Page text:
Saying Goodbye to Sarah Putterman

Dance teacher in rehearsal with students

Sarah Putterman, 35, has impacted many of the students at William Peace University as a dance teacher for the past eight years, sharing her passion for dance and being a constant encouragement to her students.  
“I feel like Sarah Putterman is really making me a better dancer,” says Mitchell Mulkey, a senior at WPU.
Many of the students were devastated when they found out that this was going to be Putterman’s last semester. Her class is the best part of the week for a lot of them.
“She’s helped me feel more comfortable in my dance ability and dance quality,” says Jesse Farmer, a sophomore at WPU. “I don’t want her to leave because she is brilliant and amazing and everything a dance teacher should be.”
This is her last semester at WPU because she is moving to Boston, Massachusetts where her husband has gotten his dream job at MIT. It breaks her heart to be leaving because she has loved seeing the progress of the theatre program and all the students she has come in contact with over the years.
“The students that I have met, that are now graduated, and they’re adults, and now they’re my friends and it’s such a rewarding relationship,” says Putterman.
She was born in Queens, NY but has lived in Raleigh for most of her life. Like most dancers she started taking ballet classes at the age of 3.
“I was immediately hooked, I immediately wanted to do nothing else but ballet,” says Putterman.
Putterman loves dance for many reasons: for the rush she gets from performing on stage, getting to show what she can do and the discipline and structure that is required in a ballet class.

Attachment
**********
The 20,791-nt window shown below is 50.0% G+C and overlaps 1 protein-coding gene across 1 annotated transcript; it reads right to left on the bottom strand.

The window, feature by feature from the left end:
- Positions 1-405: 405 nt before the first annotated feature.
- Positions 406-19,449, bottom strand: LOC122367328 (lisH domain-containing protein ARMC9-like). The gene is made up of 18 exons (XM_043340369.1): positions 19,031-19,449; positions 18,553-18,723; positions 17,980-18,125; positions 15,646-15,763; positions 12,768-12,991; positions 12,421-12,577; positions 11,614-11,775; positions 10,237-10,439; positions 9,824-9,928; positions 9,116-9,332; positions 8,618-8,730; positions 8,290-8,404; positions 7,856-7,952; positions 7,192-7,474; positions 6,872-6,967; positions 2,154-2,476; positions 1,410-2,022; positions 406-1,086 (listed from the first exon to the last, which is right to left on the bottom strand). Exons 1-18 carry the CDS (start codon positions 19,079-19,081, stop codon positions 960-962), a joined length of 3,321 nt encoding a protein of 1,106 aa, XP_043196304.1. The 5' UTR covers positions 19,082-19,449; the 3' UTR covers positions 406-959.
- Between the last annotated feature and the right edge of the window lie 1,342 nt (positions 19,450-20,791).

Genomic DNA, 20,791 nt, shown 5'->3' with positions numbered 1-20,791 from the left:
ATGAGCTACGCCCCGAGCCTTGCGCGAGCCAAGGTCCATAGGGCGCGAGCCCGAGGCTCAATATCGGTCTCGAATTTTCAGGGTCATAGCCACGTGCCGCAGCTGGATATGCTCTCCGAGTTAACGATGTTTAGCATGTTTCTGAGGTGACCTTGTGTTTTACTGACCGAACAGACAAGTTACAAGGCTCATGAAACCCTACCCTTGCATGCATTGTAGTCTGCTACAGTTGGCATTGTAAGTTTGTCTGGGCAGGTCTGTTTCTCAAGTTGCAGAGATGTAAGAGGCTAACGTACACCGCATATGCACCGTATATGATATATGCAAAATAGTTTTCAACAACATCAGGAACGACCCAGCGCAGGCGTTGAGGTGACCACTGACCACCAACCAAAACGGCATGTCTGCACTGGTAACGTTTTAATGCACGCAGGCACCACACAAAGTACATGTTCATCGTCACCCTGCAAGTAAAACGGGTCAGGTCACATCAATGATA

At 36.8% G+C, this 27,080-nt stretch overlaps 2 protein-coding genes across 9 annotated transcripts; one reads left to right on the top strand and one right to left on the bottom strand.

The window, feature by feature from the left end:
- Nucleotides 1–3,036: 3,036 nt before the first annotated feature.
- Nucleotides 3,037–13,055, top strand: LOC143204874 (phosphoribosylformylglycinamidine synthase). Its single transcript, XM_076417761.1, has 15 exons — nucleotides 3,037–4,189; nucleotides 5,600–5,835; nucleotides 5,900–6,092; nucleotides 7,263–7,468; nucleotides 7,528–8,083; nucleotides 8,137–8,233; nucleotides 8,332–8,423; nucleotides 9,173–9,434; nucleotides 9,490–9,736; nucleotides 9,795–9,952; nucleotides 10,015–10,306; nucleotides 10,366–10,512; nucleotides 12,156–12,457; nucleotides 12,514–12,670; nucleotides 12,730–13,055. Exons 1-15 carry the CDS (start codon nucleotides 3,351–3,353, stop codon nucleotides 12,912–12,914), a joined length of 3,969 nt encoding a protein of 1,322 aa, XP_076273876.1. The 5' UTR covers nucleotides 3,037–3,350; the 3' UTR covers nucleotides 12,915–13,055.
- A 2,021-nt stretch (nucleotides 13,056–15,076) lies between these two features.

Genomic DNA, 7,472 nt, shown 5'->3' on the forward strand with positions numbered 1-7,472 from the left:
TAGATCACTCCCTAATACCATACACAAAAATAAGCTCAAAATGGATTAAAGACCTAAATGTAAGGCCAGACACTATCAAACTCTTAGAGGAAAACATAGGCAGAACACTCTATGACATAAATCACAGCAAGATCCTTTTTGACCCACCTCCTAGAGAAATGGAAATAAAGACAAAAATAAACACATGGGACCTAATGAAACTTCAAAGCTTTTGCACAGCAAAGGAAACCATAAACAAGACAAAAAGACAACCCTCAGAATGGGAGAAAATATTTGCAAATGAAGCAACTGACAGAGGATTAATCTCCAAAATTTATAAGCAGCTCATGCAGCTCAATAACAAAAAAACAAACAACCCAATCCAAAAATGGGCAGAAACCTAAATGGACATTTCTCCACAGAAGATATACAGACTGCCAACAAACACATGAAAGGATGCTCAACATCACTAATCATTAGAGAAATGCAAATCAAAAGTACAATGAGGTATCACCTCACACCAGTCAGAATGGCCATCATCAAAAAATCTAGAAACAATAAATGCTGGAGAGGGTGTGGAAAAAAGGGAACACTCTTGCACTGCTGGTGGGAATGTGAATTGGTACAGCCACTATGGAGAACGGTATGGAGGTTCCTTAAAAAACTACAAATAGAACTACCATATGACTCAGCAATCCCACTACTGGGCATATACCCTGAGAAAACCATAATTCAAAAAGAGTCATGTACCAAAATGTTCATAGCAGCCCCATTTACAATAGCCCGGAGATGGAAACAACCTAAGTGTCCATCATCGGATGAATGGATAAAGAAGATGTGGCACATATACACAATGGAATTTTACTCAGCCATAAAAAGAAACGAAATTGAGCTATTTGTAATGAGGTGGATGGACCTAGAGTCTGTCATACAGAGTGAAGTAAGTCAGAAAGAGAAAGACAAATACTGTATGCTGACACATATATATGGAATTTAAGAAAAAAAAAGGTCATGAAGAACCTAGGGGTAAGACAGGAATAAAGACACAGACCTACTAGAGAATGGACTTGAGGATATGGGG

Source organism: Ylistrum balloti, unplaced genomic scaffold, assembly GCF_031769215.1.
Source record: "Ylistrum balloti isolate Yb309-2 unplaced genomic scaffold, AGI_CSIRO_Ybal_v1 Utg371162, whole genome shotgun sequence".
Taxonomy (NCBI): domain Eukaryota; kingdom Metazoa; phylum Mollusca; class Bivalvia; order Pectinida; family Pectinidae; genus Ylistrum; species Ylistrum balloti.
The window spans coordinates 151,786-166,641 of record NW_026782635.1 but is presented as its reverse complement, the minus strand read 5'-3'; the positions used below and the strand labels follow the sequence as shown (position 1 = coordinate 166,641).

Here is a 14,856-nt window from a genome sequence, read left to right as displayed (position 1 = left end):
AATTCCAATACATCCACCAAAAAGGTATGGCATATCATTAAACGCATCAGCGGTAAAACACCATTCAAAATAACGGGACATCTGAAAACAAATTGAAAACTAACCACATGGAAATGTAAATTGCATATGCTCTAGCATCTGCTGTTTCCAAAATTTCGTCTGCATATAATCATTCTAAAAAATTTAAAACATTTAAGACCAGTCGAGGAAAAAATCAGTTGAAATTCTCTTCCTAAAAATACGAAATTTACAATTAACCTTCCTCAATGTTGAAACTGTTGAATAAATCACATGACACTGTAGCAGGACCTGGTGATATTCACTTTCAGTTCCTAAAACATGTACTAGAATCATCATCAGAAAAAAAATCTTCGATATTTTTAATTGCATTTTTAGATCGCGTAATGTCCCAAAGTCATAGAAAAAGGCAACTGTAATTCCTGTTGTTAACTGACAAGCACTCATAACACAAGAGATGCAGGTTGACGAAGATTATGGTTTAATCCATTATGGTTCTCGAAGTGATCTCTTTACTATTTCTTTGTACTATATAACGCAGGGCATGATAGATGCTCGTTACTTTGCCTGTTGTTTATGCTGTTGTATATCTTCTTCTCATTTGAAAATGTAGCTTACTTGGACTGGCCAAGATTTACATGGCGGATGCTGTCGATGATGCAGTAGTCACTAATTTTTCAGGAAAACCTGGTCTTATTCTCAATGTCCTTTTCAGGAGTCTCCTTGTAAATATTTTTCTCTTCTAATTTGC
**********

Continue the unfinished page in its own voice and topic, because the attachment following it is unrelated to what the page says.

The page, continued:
“All I ever thought I would do in my life was be a dancer,” says Putterman.
And that is what she did, but it wasn’t easy for her. There were a lot of challenges that she has had to go through. During her freshman year of college at George Washington University she broke her hip and had to drop out because she lost her dance scholarship.
Anorexia has also been something she has had to face. It tends to be a common thing in the ballet world where skinnier is better. Anorexia was almost encouraged at the ballet studio Putterman attended when she was around 11.
“We had weigh-ins on Saturday morning in front of everybody,” says Putterman. “You had to get on a scale and they would shout out your weight.”
At age 16, Putterman met a teacher who would impact her life in more ways than one. Kirstie Spadie, who now runs North Carolina Dance Institute, helped Putterman through her hip injury and encouraged her to not give up dance. She also gave Putterman her first dance teaching job and Sarah’s been with her ever since.
“I feel like I owe her a lot,” says Putterman.
Now her passion for performing has turned into a passion for teaching dance. She enjoys getting to interact and see her students’ progress in technique and see some of them develop the same love that she has for dance.
“There’s something about sharing what I love so much with other people in a more intimate way,” says Putterman.
Putterman doesn’t know what to expect when she moves to Boston at the end of this semester, but she does know that dance will continue to play some role in her life.

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